Capitol Reef National Park is largely defined by the Waterpocket Fold, a 100-mile long classic monocline uplifted 7,000 feet on the west side.
The rugged Waterpocket Fold prevented a barrier to widespread exploration until the mid-1800s but was home to a Native American population dating back to around 700 A.D. As hunter/gatherers and farmers, the Fremont People occupied the flood plains and fertile land around the region’s perennial lakes and streams. This adaptive Puebloid group gradually disappeared from the Capitol Reef region around 1300 as their ties to the land loosened, likely due to environmental changes. Traces of the Fremont People’s presence can be seen in preserved petroglyphs and pictographs on rocks and canyon walls in Capitol Reef National Park and the surrounding area. There was little human activity in the area for the next few centuries, until the Ute and Paiute tribes occupied the region during the 1600s. They stayed until pioneers and explorers arrived in the untamed wilderness in the early 1800s.
A few expeditions passed through the general area but Capitol Reef remained an unchartered territory until the 1872 Powell expeditions. Shortly before that, the LDS Church sent militia in pursuit of renegade Native Americans. By the 1880s communities like Loa, Fremont, Lyman, Bicknell, and Torrey, followed by Fruit and Caineville, had been established along the fertile Fremont River. By 1920, few families remained, and although towns like Fruita thrived for the most part the area remained isolated.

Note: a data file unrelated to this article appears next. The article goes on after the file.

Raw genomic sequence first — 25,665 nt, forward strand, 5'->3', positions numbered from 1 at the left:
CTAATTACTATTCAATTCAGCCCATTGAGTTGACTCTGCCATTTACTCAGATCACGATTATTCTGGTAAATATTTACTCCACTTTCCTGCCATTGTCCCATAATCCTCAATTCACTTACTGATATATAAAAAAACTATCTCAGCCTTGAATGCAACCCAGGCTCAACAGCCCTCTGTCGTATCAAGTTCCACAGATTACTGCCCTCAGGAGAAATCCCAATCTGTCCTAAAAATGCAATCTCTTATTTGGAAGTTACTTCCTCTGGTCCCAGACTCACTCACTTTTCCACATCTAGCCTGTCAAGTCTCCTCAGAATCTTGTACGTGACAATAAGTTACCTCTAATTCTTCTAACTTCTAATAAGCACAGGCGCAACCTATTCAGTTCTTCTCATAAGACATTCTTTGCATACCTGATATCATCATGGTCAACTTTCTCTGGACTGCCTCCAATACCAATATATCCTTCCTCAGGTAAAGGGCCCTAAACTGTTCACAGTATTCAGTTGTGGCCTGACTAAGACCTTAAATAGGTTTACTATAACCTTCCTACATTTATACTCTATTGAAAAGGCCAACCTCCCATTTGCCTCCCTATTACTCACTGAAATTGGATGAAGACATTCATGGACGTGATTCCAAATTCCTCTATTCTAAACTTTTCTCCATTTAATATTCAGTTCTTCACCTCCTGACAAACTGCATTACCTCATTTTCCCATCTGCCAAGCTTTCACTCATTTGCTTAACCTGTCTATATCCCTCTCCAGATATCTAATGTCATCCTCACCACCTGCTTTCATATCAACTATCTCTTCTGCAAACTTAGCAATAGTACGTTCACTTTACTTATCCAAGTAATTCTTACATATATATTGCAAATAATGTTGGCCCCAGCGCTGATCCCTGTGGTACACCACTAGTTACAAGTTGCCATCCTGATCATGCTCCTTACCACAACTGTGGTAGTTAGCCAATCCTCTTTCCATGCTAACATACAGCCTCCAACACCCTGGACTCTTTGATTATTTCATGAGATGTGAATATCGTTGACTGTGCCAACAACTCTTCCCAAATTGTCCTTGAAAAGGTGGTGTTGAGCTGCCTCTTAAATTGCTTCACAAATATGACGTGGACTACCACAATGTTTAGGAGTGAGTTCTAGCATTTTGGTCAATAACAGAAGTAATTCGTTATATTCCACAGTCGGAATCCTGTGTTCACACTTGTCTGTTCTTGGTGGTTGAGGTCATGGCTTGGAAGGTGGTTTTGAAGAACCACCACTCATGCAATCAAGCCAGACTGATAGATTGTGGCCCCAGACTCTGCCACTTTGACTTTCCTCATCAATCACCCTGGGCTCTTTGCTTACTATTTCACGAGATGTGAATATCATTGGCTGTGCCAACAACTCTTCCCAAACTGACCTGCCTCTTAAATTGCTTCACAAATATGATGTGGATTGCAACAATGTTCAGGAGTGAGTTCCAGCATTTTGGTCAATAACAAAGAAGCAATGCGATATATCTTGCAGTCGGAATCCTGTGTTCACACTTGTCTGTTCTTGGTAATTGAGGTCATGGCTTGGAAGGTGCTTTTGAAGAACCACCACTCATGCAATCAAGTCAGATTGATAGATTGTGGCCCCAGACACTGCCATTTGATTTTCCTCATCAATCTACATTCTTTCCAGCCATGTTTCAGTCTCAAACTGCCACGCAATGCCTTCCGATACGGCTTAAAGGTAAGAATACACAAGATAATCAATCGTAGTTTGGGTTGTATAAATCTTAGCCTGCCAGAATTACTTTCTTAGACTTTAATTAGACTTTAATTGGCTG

Local Ephram Portman Pectol grew to love the natural beauty of the region and worked fervently to protect it. During the 1920s the “Wayne Wonderland Club” was formed by Joseph S. Hickman, Pectol’s brother-in-law, in an effort to protect the area and draw visitors to Capitol Reef. Shortly after Hickman was elected to the Utah state government, he worked tirelessly to have the region preserved as a state park and in 1926, 16 acres of Fruita were awarded state park status.
In 1937, President Franklin D. Roosevelt expanded Wayne Wonderland’s boundaries. Although it was reclassified as a national monument the Great Depression limited federal funding so there were no park rangers. Access to this extremely remote region opened up when Highway 24 through the Fremont River Canyon was constructed in 1962. Finally, a new federal program called Mission 66 allocated federal funds for new park facilities to accommodate growing tourism. Capitol Reef received a new campground and a visitor center, and the National Park Service purchased additional land for a total of 254,251 acres by 1970. Capitol Reef finally achieved national park status in 1971 through a Congressional bill, signed by President Nixon.
Capitol Reef National Park is named in part for the white domes which resemble the U.S. Capitol building, and for its nearly impassable “barrier reef” likeness faced by early explorers. Today the park encompasses 378 square miles of monoliths, cliffs, and canyons, and includes 75 miles of the Waterpocket Fold.